The one-hour show will air June 28 at 9 p.m. on ESPN and will re-air at 10 p.m. that day on ESPN 2.

Gruden and Pryor worked out Monday at the University of South Florida. Gruden and Pryor also went through film together and the former coach interviewed some Pryor. You can see a preview of that interview below.

In the preview, Gruden asks Pryor for his thoughts on the Ohio State situation. Pryor said he made mistakes and is “disgusted’’ by what happened. Gruden also asks Pryor why he’s not looking to enhance his NFL chances by playing another season of college football. Pryor says it’s time to move on.

As I noted in this item last week, NFL personnel people seem somewhat divided on if Pryor should stay at quarterback or move to receiver or tight end. I also ran down possible fits of Pryor in the NFC South and I think they’re all long shots.

With Ohio State quarterback Terrelle Pryor entering the supplemental draft, there comes an obvious question. Could he land anywhere in the NFC South?

I’d say it’s a very long shot. Let’s run through the situation with each team.

Falcons. They’re in a “win-now’’ mode and it would be highly unlikely for a team that gave up much of this year’s draft and next year’s to get Julio Jones to give up another pick in 2012. They’re set with Matt Ryan as their quarterback for at least the next decade.

Panthers. They just used a first-round pick on Cam Newton and they used a second-round choice on Jimmy Clausen last year. Even if the Panthers view Pryor as a wide receiver or tight end, as some teams reportedly do, they’re not likely to take on a project like this. They’ve already got Armanti Edwards, a former college quarterback they’re trying to turn into a wide receiver.

Saints. Offensive guru Sean Payton might be able to see something we can’t, but it’s hard to imagine Pryor playing quarterback in this offense. The Saints have been known to think outside the box and have shown patience in developing players. If Payton thinks Pryor could develop at another position, he might take a shot. But that would only come with a late-round pick.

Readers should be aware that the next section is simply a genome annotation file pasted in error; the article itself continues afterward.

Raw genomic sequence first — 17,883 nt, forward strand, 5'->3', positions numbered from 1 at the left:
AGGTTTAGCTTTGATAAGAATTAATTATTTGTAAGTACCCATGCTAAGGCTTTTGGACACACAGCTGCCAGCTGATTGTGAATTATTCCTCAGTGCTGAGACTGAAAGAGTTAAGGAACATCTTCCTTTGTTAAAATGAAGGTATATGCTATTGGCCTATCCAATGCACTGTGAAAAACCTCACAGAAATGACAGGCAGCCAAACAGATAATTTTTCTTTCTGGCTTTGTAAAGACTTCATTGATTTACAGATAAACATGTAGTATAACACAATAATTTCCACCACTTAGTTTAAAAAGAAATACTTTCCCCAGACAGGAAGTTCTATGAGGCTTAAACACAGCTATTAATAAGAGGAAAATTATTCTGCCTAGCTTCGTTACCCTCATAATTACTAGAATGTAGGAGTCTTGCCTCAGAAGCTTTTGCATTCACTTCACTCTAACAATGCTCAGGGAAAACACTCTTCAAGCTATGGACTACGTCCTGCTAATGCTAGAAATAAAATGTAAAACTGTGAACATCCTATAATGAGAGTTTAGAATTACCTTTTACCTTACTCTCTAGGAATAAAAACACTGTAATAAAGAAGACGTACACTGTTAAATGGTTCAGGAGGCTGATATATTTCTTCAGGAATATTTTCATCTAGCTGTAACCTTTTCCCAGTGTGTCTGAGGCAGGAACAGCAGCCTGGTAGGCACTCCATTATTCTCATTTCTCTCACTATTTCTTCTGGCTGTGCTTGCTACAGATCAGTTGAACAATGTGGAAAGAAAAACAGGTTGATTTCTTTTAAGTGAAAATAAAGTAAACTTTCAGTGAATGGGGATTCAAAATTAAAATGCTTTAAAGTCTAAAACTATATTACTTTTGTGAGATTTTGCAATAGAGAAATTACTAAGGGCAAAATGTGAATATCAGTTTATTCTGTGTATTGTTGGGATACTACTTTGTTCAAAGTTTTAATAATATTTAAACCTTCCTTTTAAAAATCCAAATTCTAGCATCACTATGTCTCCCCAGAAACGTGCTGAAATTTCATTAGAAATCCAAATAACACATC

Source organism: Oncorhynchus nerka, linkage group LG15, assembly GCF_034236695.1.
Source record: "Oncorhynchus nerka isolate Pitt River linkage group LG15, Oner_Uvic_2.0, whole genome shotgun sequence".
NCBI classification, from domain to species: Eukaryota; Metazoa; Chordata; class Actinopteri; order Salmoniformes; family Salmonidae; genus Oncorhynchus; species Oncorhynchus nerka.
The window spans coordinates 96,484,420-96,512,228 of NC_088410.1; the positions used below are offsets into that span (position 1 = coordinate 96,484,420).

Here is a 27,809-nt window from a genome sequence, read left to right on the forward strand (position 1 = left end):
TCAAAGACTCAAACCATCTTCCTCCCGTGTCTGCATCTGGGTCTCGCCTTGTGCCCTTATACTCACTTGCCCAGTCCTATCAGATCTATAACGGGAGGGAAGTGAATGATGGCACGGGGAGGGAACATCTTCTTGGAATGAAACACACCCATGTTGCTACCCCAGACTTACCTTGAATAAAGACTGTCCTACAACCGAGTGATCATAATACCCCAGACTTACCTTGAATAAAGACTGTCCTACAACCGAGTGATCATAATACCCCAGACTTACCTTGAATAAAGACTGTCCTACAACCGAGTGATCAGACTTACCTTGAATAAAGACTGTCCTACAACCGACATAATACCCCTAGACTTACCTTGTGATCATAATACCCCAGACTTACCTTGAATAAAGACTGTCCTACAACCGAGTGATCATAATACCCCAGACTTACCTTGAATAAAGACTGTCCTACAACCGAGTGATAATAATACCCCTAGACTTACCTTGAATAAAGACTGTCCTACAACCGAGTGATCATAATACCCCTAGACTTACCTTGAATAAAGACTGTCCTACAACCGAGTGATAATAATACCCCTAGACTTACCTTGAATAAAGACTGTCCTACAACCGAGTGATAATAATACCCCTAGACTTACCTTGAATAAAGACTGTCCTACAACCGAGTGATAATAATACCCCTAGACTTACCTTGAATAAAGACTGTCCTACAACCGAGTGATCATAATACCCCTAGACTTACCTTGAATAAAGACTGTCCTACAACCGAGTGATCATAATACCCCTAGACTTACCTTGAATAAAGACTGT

Buccaneers. They’re set at quarterback with Josh Freeman and they’re pretty well stocked at receiver and tight end. The Bucs also are very conscious of their image these days and it’s hard to imagine them taking a shot on a player who left college in the middle of a scandal.

Morris addresses QB trade talk

August, 26, 2009
Posted by's Pat Yasinskas

TAMPA, Fla. -- There could be even another element to the quarterback situation for the Buccaneers.

The team could be looking to trade one of its quarterbacks for a draft pick. Coach Raheem Morris wouldn't confirm an report that the Bucs are shopping three of their quarterbacks for a trade, but he didn't deny it either.

"Oh, man, they're Nostradamus," Morris said when asked about the report. "Everybody in this league, all 32 teams around this time start calling front offices. I can't control who calls us. Everybody's interested in everybody's roster and everybody's looking to nit-pick off everybody's roster. Everybody has talent and you're trying to accumulate the best talent on your football team. That's just all that talk is what that is."

But it makes total sense for the Bucs to at least try to find out what the market value might be for Byron Leftwich, Luke McCown or Josh Johnson. They're not about to let go of rookie Josh Freeman, who they call their franchise quarterback.

But that's likely in the future. For now, it appears the Bucs will open the season with either Leftwich or McCown as their starter. They're about even at this point and a potential trade could play into Morris' decision, although the Bucs likely would be able to get only a late-round pick (at best) for any of their quarterbacks.

Leftwich, a former starter in Jacksonville, probably has more trade value because of his experience. McCown has only seven starts. Johnson, a second-year pro, has yet to play in an NFL game and probably wouldn't bring much in a trade.